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Wharton’s jelly mesenchymal stem cells promote wound healing and tissue regeneration


Wound healing requires an orchestrated integration of complex biological and molecular events, which include inflammation, proliferation and remodeling. Wharton’s jelly mesenchymal stem cells seem to promote wound healing and tissue repair. Wharton’s jelly stem cells promote fibroblast proliferation and migration, accelerate re-epithelialization and promote overall wound repair by pcrine signaling. Wharton’s jelly is an advantageous mesenchymal stem cell source because the harvest of this type of stem cells is not painful or invasive and because, beside their effect on wound healing, they seem to have a significant impact on the treatment of keloids. Furthermore, they led to better nerve regeneration, better neuroprotection and less inflammation.

Wound healing requires an orchestrated integration of complex biological and molecular events, which include inflammation, proliferation and remodeling [1]. Despite the current use and availability of a wide array of wound dressings, ointments and devices [2], wound healing still remains a clinical challenge, especially in older patients, diabetic patients, heavy smokers or burned patients [1]. Such wounds, if not treated effectively, eventually end up in amputations or disfiguring scars termed hypertrophic scars and keloids, because surgical procedures such as local or free flaps go along with limited donor site availability and require a stable general health condition of the patient. There is therefore a need for new strategies to promote or at least coadjuvantly help wound healing and tissue repair.

Skin cell renewal is under the control of mesenchymal stem cells (MSCs). Skin MSCs populate the normal skin niche, remain quiescent and become active after injury, aiding in wound closure [3]. MSC pcrine signaling is suggested to be the main underlying mechanism for the enhanced wound repair effects [4]. Treatment of wounds has therefore been attempted with the application of exogenous bone marrow MSCs. Bone marrow MSCs have been reported to promote wound healing by modulating the inflammatory environment, promoting angiogenesis and vascularization, encouraging the migration of keratinocytes and inhibiting apoptosis of wound healing cells, but their isolation requires an invasive and artificial method [1].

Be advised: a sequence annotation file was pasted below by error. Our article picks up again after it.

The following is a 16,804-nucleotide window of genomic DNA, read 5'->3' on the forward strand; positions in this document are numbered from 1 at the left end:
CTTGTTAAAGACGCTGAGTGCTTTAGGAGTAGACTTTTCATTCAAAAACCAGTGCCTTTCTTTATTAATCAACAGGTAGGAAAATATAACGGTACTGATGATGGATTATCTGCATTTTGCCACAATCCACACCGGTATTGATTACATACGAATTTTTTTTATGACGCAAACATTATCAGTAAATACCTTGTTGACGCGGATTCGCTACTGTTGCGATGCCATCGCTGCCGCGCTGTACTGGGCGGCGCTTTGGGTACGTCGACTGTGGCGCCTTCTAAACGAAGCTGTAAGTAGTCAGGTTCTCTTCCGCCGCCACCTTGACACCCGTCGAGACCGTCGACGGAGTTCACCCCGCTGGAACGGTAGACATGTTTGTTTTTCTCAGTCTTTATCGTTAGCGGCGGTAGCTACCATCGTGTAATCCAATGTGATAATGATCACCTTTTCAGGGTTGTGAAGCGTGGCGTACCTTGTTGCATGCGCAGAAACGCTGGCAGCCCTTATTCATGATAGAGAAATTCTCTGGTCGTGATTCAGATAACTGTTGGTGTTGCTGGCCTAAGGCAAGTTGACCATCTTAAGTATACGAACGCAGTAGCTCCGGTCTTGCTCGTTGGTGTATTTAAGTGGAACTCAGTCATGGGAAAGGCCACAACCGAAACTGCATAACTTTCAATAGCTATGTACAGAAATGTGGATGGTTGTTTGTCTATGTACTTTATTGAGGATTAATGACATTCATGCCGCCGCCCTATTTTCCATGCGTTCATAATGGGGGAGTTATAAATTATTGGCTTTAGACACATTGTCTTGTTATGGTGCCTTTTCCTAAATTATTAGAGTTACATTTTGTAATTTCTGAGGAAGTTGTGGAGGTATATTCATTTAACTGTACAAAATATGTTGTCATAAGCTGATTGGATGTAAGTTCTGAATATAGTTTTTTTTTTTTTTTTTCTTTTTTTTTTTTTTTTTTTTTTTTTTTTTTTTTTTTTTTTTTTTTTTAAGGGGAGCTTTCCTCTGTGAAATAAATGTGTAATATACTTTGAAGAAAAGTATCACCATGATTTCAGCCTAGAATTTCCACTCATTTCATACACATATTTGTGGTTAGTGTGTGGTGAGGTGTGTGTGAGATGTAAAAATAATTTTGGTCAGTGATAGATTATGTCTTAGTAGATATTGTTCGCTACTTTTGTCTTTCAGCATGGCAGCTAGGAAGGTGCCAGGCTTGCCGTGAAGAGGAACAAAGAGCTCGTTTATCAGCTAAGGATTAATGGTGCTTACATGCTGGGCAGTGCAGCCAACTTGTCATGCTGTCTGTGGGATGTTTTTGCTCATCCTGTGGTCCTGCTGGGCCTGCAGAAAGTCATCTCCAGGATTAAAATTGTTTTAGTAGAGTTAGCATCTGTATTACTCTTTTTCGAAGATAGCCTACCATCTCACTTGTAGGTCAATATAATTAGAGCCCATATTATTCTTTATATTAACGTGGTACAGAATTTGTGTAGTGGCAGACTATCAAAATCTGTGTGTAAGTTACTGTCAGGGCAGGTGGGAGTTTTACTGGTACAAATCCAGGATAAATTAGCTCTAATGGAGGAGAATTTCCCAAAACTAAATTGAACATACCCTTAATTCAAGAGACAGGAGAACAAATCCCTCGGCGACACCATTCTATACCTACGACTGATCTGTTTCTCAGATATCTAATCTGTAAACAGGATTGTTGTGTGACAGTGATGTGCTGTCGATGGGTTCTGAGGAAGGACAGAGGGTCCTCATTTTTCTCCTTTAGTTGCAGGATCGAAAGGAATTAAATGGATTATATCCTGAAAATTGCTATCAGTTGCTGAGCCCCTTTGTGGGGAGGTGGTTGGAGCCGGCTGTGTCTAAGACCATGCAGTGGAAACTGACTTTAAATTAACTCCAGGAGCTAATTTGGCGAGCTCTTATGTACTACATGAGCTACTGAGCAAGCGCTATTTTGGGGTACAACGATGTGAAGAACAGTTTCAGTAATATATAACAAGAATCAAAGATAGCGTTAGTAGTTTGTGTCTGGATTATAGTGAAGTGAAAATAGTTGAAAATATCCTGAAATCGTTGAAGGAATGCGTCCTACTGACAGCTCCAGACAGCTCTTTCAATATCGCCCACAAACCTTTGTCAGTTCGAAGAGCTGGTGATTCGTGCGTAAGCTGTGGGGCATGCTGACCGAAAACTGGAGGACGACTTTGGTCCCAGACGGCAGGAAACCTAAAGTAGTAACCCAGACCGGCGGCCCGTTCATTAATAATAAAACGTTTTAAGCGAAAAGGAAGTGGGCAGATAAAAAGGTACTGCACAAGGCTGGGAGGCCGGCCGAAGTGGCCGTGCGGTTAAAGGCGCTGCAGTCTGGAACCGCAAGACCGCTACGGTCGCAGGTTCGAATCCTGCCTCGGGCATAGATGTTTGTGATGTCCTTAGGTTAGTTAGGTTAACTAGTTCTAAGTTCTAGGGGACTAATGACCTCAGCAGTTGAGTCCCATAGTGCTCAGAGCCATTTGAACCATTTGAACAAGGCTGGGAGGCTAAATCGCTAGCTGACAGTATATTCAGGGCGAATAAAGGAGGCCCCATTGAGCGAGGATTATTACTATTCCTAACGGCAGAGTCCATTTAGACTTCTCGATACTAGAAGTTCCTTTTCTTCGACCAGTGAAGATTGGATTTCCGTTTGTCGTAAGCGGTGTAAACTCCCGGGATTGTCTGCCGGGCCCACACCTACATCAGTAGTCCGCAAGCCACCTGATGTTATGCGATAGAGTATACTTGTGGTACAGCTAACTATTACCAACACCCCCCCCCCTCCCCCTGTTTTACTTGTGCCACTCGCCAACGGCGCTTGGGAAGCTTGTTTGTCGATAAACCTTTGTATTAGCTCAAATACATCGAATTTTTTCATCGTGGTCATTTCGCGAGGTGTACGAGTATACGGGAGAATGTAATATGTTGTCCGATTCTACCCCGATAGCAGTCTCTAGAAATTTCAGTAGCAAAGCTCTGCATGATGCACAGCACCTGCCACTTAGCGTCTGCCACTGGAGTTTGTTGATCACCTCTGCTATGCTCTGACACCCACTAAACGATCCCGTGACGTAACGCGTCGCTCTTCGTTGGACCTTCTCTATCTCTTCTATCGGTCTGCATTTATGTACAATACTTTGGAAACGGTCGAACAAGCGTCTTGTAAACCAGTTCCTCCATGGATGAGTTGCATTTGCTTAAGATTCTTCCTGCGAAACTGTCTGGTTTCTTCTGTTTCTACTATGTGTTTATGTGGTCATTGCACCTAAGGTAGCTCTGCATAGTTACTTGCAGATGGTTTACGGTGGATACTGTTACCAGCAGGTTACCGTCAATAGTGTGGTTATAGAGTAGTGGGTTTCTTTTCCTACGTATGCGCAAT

Adipose-derived stem cells (ADSCs) are located between mature adipocytes in the adipose tissue. ADSCs are able to differentiate into a variety of different tissues such as bone, adipose tissue and cartilage both in vitro and in vivo. Preclinical and clinical studies have shown a positive effect of ADSCs on wound healing and have verified them as a suitable cell type for skin substitution [5, 6].

ADSCs can relatively easily be harvested through liposuction or during abdominoplasty, but this still requires a surgical procedure. Researchers thus focused on a more advantageous MSC source, such as umbilical cord-derived Wharton’s jelly [7]. The harvest of this type of stem cells is not painful or invasive; the cells are isolated naturally with no extra surgeries and are dissected from discarded umbilical cords after birth. Isolation of ADSCs requires enzymatic digestion using collagenase, whereas Wharton’s jelly stem cells can optimally be generated by explant culture.